How Much Will Your Speeding Ticket Cost?
Monday, September 24th, 2018
In Illinois, moving violations – violations that are committed in a moving vehicle – are taken very seriously. Most people view speeding tickets as minor and trivial, however, they can lead to severe consequences – such as license suspension, massive fines, and even time in jail.
Most people do not realize the monetary consequence of a speeding ticket. Not only do you have to pay a fine for a speeding ticket, but also your insurance rate increases. Speeding tickets costs vary by county in Illinois. This is because county and city government systems control how much they charge for certain violations. Regardless, the typical cost of a speeding ticket for traveling between one and 20 miles per hour over the speed limit is $120.00. It may seem like a small amount, but the implications of a small offense like speeding can have significant impacts on other areas of your life. Those consequences appear after you have agreed to pay your ticket. After receiving a traffic ticket, the first thing you might realize is that your insurance premium has increased. In some cases, a speeding ticket can result in the cost of your insurance increasing by thousands of dollars each year. In addition, this increase is not temporary – it can stay for years and if you were to receive another one most companies would drop you.
Further, Illinois uses a point system to track moving violations. I’ve discussed this point system in a previous blog, but to reiterate – if you receive 15 points or more as a first-time offender, you could face a license suspension period of two months to one year. If you are a repeat offender – it can result in four to 12 months of license suspension. It is also possible to have your license suspended or revoked for receiving 3 or more violations over a 12-month period. For adults under the age of 21, the rule is two or more over a span of 2 years. In majority of cases, people are not properly notified of their suspension and they continue to go about their business and end up driving on a suspended or revoked license. What they don’t realize is that driving on a suspended license is a Class A misdemeanor, which can lead to a $2,500 fine and up to 364 days in jail.
If you have been given a traffic ticket for speeding, it is important you seek legal representation. Our office is here to help. Appointments may be scheduled through our toll free number at 888-488-4LAW or through our website at https://www.peterferracuti.com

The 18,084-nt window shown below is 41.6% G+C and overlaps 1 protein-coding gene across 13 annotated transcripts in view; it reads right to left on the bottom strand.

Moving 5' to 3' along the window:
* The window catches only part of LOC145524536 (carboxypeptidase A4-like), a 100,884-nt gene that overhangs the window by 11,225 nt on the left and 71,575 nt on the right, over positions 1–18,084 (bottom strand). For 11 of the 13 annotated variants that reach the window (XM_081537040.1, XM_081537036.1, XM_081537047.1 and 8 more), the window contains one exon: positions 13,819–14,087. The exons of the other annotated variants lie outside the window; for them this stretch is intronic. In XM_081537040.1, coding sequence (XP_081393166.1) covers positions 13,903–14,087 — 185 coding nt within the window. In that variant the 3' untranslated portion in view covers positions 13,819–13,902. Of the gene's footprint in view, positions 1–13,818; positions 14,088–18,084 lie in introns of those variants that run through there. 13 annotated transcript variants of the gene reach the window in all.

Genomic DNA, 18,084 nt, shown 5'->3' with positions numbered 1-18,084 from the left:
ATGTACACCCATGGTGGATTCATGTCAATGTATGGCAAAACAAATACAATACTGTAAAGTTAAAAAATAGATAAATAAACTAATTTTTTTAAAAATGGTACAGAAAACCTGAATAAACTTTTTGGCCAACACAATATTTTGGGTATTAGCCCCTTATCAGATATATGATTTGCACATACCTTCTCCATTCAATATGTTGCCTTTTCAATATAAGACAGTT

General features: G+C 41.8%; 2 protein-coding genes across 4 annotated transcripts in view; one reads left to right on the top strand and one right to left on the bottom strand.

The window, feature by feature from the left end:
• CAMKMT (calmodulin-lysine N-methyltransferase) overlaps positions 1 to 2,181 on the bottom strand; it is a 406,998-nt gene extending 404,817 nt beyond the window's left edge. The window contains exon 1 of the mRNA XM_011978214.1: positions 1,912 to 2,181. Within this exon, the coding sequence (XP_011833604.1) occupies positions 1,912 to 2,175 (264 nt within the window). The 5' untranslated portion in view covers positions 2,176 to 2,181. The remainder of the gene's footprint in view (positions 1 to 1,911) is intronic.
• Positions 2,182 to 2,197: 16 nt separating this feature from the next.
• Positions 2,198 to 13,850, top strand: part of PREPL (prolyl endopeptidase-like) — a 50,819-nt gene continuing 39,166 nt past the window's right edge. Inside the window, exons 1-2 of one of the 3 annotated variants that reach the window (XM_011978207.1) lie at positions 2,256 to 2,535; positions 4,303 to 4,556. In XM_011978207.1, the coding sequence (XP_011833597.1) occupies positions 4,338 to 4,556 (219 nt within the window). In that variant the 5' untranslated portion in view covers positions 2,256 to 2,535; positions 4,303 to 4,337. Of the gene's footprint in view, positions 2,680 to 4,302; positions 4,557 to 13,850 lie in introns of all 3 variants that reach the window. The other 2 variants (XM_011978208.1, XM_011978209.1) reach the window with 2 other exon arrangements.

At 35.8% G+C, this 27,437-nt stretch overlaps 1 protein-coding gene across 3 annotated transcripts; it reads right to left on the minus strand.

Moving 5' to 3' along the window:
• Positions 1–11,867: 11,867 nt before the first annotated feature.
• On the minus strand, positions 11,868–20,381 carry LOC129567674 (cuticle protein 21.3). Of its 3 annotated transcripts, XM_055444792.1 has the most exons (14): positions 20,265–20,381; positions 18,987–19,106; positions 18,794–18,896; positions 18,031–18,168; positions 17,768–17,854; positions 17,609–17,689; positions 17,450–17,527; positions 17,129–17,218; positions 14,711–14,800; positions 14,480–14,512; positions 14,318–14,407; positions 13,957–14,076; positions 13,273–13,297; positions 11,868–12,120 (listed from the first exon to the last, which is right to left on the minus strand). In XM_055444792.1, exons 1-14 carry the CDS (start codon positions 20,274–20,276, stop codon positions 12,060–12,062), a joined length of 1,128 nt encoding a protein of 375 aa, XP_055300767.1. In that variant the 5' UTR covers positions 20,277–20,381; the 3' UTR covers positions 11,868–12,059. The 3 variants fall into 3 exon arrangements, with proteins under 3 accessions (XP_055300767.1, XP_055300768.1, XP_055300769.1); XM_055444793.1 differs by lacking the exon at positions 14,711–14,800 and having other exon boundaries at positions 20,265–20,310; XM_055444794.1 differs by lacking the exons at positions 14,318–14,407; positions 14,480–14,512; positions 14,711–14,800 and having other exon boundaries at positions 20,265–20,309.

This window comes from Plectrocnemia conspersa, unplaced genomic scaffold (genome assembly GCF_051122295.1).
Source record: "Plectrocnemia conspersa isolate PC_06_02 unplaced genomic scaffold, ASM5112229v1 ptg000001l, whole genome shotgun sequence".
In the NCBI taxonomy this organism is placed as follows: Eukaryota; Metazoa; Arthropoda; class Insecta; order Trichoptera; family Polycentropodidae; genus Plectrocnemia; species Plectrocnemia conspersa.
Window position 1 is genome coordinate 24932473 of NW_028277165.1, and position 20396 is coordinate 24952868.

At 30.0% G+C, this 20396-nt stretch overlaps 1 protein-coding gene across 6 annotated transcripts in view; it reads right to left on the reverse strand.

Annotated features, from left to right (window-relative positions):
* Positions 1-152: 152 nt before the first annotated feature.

-Attorney Kendall Hodges
It’s Not All in Your Head
Friday, September 14th, 2018
It should come as no surprise that our physical health can have an effect on our mental well-being. If you suffer a worker’s compensation injury and then experience, for example, a diagnosis of depression during your time of disability or psychological side effects of treatment, you may be entitled to benefits connected to that mental injury as well. In worker’s compensation in Illinois, these are called “physical-mental” injuries.
Things work differently if a work injury does not have an obvious physical component. These “mental-mental” claims are necessarily more difficult to connect to employment, and have special requirement in order to be compensable.
There are two types of compensable mental injuries. First, the injury can be the result of a sudden, severe emotional shock traceable to a definite time, place and cause. For example, a bus driver who, while working, fatally hit a pedestrian and was later diagnosed with post-traumatic stress disorder was found to have suffered an injury compensable in workers compensation. Conditions such as PTSD which are traceable back to specific occurrences and stressors are often the type which can be successfully connected to employment, under both types of mental injuries.
The second type of purely mental injury is one in which a series of work events, while not individually rising to the level of a sudden, severe emotional shock, nonetheless meet the following requirements: (1) The mental disorder arose in a situation of greater dimensions than the day-to-day emotional strain and tension which all employees must experience; (2) the conditions exist in reality, from an objective standpoint; and (3) the employment conditions, when compared with the nonemployment conditions, were the major contributory cause of the mental disorder.
One recent successful claim under this second type of mental injury was a bus driver who suffered a series of incidents involving aggressive passengers, culminating in an instance where a group of youths taunted the driver and threw a brick and a bottle at him. This, the court found, was stress and tension beyond which even a Chicago Transit Authority employee might normally experience. On the other hand, the circumstances must really be unusual in order to fall under worker’s compensation. Arguments with co-workers, disciplinary actions by employers, and even being a witness to a violent altercation have been found to be insufficient in some cases, even if there was subsequent mental health treatment.
Psychological injuries in the workplace can be even more insidious than physical ones, because they aren’t the type of thing you can diagnose with an x-ray or a quick physical with the company doctor. Nonetheless, under certain circumstances they can be just as valid a worker’s comp claim as any other injury.
-Attorney Travis Dunn